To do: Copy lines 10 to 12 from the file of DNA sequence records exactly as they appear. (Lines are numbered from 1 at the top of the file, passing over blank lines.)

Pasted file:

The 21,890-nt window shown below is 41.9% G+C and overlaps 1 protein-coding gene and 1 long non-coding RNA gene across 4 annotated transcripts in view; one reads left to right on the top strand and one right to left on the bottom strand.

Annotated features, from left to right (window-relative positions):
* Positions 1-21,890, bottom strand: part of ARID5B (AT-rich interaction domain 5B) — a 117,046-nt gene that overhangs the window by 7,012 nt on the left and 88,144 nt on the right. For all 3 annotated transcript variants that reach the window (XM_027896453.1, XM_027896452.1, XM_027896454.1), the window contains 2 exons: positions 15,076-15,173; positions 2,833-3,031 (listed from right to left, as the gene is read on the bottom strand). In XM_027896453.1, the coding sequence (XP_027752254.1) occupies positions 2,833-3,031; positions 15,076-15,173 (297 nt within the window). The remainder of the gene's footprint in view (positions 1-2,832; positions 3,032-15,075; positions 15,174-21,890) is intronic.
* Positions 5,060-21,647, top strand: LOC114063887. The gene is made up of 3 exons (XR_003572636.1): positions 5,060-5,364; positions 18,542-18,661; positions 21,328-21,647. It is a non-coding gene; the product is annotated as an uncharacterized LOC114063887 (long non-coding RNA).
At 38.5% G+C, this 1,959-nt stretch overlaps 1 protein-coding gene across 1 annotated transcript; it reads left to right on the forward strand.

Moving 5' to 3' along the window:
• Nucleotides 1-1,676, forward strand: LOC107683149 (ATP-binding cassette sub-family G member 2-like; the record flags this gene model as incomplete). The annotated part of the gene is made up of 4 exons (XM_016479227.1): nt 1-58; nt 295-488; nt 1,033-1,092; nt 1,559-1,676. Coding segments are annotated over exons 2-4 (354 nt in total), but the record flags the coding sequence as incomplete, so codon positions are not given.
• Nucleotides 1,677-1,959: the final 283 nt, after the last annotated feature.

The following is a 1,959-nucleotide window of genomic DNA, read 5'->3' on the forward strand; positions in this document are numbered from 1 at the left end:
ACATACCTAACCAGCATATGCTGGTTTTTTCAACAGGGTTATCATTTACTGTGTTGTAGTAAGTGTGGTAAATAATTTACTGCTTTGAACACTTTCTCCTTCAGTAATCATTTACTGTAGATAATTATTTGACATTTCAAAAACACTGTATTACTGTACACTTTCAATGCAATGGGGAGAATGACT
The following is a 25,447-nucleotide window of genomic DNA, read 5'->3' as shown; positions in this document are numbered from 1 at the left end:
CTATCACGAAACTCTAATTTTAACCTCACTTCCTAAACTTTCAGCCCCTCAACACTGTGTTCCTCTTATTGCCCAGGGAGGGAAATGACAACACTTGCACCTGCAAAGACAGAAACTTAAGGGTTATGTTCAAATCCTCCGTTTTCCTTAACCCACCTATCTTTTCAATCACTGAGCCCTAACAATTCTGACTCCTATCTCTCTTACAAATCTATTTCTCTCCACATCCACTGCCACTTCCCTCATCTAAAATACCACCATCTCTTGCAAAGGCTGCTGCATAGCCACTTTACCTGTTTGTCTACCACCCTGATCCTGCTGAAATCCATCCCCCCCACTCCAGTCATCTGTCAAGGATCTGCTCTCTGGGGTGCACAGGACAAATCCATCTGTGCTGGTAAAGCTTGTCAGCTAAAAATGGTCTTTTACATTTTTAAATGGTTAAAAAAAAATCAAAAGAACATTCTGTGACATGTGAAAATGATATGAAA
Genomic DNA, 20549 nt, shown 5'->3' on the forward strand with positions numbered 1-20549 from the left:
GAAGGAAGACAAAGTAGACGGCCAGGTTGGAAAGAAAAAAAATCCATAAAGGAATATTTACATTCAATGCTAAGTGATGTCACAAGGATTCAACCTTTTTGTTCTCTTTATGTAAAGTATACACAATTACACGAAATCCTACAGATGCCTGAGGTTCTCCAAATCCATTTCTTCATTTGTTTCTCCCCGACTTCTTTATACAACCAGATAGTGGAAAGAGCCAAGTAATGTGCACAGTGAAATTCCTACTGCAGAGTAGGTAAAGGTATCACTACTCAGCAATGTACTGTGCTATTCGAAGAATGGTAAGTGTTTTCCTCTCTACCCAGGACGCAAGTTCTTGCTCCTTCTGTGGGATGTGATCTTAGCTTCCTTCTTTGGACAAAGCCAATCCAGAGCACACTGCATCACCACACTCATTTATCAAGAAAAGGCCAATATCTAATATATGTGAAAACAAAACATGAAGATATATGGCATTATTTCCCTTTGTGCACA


ACATACCTAACCAGCATATGCTGGTTTTTTCAACAGGGTTATCATTTACTGTGTTGTAGTAAGTGTGGTAAATAATTTACTGCTTTGAACACTTTCTCCTTCAGTAATCATTTACTGTAGATAATTATTTGACATTTCAAAAACACTGTATTACTGTACACTTTCAATGCAATGGGGAGAATGACT
The following is a 25,447-nucleotide window of genomic DNA, read 5'->3' as shown; positions in this document are numbered from 1 at the left end:
CTATCACGAAACTCTAATTTTAACCTCACTTCCTAAACTTTCAGCCCCTCAACACTGTGTTCCTCTTATTGCCCAGGGAGGGAAATGACAACACTTGCACCTGCAAAGACAGAAACTTAAGGGTTATGTTCAAATCCTCCGTTTTCCTTAACCCACCTATCTTTTCAATCACTGAGCCCTAACAATTCTGACTCCTATCTCTCTTACAAATCTATTTCTCTCCACATCCACTGCCACTTCCCTCATCTAAAATACCACCATCTCTTGCAAAGGCTGCTGCATAGCCACTTTACCTGTTTGTCTACCACCCTGATCCTGCTGAAATCCATCCCCCCCACTCCAGTCATCTGTCAAGGATCTGCTCTCTGGGGTGCACAGGACAAATCCATCTGTGCTGGTAAAGCTTGTCAGCTAAAAATGGTCTTTTACATTTTTAAATGGTTAAAAAAAAATCAAAAGAACATTCTGTGACATGTGAAAATGATATGAAA